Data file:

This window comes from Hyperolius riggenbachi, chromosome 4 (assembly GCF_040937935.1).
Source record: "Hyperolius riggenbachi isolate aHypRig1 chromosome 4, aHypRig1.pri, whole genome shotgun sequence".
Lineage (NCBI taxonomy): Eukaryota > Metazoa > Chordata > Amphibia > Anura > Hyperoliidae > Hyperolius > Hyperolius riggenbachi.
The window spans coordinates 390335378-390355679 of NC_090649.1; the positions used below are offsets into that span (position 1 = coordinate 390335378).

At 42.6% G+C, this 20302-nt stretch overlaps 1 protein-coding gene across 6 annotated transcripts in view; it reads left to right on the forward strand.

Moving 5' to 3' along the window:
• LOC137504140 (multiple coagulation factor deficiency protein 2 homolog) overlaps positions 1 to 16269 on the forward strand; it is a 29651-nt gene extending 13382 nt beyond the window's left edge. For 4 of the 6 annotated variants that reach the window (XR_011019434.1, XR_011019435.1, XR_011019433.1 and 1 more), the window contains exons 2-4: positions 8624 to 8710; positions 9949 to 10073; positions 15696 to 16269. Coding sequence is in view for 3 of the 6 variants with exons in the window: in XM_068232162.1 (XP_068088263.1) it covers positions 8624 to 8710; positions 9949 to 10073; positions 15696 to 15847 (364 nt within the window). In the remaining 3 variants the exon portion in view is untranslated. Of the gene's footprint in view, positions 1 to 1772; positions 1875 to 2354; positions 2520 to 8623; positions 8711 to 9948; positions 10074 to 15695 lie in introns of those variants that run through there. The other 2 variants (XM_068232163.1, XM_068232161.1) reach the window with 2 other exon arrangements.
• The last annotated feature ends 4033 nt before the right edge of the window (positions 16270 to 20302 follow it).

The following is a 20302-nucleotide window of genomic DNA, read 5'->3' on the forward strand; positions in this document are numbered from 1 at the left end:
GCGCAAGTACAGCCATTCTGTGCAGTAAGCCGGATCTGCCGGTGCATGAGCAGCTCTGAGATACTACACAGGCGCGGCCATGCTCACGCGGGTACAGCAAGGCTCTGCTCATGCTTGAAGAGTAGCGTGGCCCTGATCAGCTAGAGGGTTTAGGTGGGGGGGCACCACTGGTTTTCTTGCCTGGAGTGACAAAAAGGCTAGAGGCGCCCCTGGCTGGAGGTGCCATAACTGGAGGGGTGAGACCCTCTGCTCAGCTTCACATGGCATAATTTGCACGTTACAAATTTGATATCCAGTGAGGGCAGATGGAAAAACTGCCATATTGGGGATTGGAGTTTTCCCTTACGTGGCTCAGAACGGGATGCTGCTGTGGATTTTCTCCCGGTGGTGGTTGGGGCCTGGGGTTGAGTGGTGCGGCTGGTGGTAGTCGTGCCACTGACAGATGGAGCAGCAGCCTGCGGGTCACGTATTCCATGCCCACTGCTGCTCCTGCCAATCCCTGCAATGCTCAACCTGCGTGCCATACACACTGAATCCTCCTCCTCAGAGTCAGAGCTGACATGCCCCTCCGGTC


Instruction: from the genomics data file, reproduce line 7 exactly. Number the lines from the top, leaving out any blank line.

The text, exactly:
• LOC137504140 (multiple coagulation factor deficiency protein 2 homolog) overlaps positions 1 to 16269 on the forward strand; it is a 29651-nt gene extending 13382 nt beyond the window's left edge. For 4 of the 6 annotated variants that reach the window (XR_011019434.1, XR_011019435.1, XR_011019433.1 and 1 more), the window contains exons 2-4: positions 8624 to 8710; positions 9949 to 10073; positions 15696 to 16269. Coding sequence is in view for 3 of the 6 variants with exons in the window: in XM_068232162.1 (XP_068088263.1) it covers positions 8624 to 8710; positions 9949 to 10073; positions 15696 to 15847 (364 nt within the window). In the remaining 3 variants the exon portion in view is untranslated. Of the gene's footprint in view, positions 1 to 1772; positions 1875 to 2354; positions 2520 to 8623; positions 8711 to 9948; positions 10074 to 15695 lie in introns of those variants that run through there. The other 2 variants (XM_068232163.1, XM_068232161.1) reach the window with 2 other exon arrangements.